Green home improvements proposals 'dropped'
Plans to make anyone carrying out a loft or garage conversion pay more for environmental upgrades "will not happen", Downing Street sources say.
Proposals to require homeowners spend 10% of the value of any such work on energy efficiency improvements were unveiled in January.
It would extend rules for large developments to domestic improvements.
But senior Conservatives, including the prime minister, are reportedly opposed to the proposal.
Some critics have called the plans a 'conservatory tax', although the government says most conservatories will not be affected.
The Department for Communities and Local Government have been consulting on the changes to building regulations since January, when Lib Dem minister Andrew Stunnell said the coalition was "committed to being the greenest government ever".Bonkers
According to the government there are around 200,000 domestic extensions and loft and garage conversions every year.
Under the plans homeowners would be compelled to spend 10% of the cost of their extension, or loft or garage conversion on draught proofing or insulation.
According to the Daily Mail, a source close to David Cameron said the plans were "bonkers" and "should never have been in the consultation".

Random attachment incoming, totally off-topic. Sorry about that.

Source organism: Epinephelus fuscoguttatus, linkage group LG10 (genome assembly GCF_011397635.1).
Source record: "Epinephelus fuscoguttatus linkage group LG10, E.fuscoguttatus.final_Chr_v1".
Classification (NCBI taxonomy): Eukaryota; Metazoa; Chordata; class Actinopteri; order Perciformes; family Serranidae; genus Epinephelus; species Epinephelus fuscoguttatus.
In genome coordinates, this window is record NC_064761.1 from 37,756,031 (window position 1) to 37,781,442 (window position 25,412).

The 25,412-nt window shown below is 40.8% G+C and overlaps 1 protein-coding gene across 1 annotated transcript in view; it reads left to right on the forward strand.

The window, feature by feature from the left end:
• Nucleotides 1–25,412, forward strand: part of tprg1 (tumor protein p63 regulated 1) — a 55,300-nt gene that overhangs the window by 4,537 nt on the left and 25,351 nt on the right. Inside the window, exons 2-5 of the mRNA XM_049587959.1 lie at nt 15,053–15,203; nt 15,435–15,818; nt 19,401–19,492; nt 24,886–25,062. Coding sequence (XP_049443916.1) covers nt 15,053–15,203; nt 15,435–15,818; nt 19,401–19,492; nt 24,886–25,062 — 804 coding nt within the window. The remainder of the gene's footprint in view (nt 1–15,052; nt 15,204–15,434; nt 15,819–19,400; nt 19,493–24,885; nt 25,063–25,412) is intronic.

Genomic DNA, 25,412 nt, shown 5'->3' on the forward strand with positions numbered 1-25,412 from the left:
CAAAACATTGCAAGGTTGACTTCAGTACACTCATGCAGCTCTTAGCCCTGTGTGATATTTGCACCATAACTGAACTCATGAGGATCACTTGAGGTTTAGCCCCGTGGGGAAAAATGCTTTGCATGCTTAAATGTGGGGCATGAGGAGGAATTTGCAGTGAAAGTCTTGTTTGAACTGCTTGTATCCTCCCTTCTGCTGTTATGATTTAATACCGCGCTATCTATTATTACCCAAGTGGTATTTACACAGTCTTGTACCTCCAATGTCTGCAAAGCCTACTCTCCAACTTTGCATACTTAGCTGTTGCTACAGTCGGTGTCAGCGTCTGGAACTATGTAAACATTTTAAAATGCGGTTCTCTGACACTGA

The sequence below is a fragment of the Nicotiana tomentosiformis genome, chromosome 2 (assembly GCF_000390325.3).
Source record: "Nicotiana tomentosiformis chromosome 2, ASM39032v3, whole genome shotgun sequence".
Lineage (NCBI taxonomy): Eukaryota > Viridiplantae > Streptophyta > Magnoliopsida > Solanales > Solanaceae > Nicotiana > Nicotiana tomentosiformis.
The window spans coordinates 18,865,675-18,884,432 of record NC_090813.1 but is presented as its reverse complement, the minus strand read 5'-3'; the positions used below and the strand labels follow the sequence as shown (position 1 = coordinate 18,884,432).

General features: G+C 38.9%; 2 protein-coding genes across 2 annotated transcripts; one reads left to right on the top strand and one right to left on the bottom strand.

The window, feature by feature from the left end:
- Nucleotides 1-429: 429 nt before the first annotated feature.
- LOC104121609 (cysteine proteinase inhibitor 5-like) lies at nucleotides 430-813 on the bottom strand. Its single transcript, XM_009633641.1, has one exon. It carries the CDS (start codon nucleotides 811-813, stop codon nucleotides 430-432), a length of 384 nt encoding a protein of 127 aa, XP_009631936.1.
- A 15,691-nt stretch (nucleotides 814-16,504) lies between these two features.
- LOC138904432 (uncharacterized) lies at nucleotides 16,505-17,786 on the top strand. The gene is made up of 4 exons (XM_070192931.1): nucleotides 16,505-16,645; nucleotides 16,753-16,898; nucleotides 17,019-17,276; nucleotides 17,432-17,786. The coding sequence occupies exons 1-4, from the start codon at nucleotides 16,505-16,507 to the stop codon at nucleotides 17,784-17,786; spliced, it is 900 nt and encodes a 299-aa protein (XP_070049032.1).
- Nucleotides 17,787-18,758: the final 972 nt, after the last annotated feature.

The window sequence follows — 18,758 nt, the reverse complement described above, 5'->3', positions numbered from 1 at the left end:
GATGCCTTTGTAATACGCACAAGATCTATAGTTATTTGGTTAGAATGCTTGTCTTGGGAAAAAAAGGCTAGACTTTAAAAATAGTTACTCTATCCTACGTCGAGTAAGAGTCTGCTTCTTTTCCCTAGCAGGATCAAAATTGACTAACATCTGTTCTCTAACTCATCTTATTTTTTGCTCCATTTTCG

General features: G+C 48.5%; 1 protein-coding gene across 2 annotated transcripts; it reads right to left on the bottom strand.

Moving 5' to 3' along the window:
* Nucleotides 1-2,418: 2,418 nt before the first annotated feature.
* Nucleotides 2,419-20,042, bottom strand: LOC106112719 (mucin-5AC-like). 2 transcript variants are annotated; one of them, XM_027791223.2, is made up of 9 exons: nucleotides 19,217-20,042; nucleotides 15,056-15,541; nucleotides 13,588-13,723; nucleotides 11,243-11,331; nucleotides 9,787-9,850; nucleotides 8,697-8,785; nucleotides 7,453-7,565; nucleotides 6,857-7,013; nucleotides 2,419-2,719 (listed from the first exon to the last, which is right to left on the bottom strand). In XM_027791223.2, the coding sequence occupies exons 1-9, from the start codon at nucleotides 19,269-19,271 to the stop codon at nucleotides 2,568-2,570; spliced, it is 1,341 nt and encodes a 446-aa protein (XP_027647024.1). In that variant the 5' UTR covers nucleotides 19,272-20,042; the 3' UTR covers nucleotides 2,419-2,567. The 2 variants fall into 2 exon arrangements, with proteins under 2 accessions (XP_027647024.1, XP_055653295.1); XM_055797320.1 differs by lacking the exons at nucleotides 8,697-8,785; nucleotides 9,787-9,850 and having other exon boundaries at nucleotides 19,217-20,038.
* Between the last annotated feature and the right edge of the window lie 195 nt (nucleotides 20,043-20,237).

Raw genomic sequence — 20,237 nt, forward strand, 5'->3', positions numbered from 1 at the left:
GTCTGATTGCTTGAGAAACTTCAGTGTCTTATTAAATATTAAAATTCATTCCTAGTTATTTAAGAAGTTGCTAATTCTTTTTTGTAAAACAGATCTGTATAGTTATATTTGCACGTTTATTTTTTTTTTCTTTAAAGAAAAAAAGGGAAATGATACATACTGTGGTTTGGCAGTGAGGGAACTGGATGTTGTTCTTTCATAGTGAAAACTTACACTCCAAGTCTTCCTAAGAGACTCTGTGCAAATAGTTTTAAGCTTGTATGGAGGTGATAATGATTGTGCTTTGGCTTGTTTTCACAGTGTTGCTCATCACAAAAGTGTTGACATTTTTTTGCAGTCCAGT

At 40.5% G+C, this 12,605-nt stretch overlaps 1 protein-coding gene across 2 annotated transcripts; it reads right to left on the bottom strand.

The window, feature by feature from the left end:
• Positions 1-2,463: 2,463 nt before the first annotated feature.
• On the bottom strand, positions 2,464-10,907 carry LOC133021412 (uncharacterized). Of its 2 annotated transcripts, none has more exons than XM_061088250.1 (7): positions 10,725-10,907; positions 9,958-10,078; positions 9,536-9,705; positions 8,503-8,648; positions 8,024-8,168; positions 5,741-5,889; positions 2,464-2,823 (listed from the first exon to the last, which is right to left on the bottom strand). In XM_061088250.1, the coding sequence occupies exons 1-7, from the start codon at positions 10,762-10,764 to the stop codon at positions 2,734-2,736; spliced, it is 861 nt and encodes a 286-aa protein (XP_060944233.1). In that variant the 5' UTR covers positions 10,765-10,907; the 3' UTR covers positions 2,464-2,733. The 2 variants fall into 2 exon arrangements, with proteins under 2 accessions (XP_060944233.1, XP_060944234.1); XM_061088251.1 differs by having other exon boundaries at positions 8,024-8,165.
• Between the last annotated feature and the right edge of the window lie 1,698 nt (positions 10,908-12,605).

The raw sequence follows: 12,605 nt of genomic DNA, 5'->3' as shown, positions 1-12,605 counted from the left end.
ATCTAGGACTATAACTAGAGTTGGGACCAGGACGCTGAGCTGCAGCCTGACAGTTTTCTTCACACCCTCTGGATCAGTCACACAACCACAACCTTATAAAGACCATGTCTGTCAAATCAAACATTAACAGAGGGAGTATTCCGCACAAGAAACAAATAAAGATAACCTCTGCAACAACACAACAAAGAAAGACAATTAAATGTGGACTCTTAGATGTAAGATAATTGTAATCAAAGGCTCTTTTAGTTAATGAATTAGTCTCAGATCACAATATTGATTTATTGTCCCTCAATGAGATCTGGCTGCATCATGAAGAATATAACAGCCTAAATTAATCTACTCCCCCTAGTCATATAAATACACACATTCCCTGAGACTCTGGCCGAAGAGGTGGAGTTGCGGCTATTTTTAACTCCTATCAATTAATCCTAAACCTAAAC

Downing Street sources told the BBC: "This will not happen."
Tim Yeo, Conservative chairman of the Commons energy and climate change committee, told the BBC last week: "Compelling people who've applied for planning consent to make some alteration in their home to go down this route isn't necessarily going to help."
A Department of Communities and Local Government spokesman said the department had been "consulting on technical changes to building regulations, including energy".
Ministers would "consider the consultation responses carefully" before announcing their plans, he said.
The spokesman added that there were no plans to change regulations covering conservatories.
The government also stressed that plans for its flagship "Green Deal" programme were separate from the building regulations proposals and were not compulsory.
Under the Green Deal, private firms offer to make energy improvements to homes, then recoup payments from homeowners through additional charges on energy bills.
The consultation had suggested that it be "aligned" with the change in building regulations so that homeowners who did have to make energy efficiency improvements could take advantage of the deal "at no upfront cost".